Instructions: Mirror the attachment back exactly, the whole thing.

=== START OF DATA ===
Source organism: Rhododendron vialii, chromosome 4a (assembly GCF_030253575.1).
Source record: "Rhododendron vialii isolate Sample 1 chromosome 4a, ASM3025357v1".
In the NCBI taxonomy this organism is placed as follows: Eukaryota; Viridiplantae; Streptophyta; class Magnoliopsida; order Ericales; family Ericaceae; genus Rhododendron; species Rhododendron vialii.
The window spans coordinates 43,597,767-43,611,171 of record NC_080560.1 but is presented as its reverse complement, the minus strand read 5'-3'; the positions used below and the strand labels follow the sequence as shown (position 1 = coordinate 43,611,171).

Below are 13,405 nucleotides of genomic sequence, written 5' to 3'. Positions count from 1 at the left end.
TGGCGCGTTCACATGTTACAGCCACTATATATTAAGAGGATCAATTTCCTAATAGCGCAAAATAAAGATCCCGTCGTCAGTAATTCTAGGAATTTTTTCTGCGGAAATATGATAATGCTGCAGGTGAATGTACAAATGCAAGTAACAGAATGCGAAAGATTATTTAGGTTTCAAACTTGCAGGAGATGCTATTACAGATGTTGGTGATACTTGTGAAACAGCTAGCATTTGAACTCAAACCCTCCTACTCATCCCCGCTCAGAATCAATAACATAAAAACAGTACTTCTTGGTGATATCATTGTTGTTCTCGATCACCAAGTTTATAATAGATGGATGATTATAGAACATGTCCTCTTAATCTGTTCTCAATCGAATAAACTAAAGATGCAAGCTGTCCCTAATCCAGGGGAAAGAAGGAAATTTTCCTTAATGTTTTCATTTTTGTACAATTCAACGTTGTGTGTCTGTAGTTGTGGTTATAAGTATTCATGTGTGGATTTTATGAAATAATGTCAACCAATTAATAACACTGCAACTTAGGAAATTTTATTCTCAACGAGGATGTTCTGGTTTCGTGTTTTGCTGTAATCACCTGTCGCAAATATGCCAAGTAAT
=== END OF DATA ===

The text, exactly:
Source organism: Rhododendron vialii, chromosome 4a (assembly GCF_030253575.1).
Source record: "Rhododendron vialii isolate Sample 1 chromosome 4a, ASM3025357v1".
In the NCBI taxonomy this organism is placed as follows: Eukaryota; Viridiplantae; Streptophyta; class Magnoliopsida; order Ericales; family Ericaceae; genus Rhododendron; species Rhododendron vialii.
The window spans coordinates 43,597,767-43,611,171 of record NC_080560.1 but is presented as its reverse complement, the minus strand read 5'-3'; the positions used below and the strand labels follow the sequence as shown (position 1 = coordinate 43,611,171).

Below are 13,405 nucleotides of genomic sequence, written 5' to 3'. Positions count from 1 at the left end.
TGGCGCGTTCACATGTTACAGCCACTATATATTAAGAGGATCAATTTCCTAATAGCGCAAAATAAAGATCCCGTCGTCAGTAATTCTAGGAATTTTTTCTGCGGAAATATGATAATGCTGCAGGTGAATGTACAAATGCAAGTAACAGAATGCGAAAGATTATTTAGGTTTCAAACTTGCAGGAGATGCTATTACAGATGTTGGTGATACTTGTGAAACAGCTAGCATTTGAACTCAAACCCTCCTACTCATCCCCGCTCAGAATCAATAACATAAAAACAGTACTTCTTGGTGATATCATTGTTGTTCTCGATCACCAAGTTTATAATAGATGGATGATTATAGAACATGTCCTCTTAATCTGTTCTCAATCGAATAAACTAAAGATGCAAGCTGTCCCTAATCCAGGGGAAAGAAGGAAATTTTCCTTAATGTTTTCATTTTTGTACAATTCAACGTTGTGTGTCTGTAGTTGTGGTTATAAGTATTCATGTGTGGATTTTATGAAATAATGTCAACCAATTAATAACACTGCAACTTAGGAAATTTTATTCTCAACGAGGATGTTCTGGTTTCGTGTTTTGCTGTAATCACCTGTCGCAAATATGCCAAGTAAT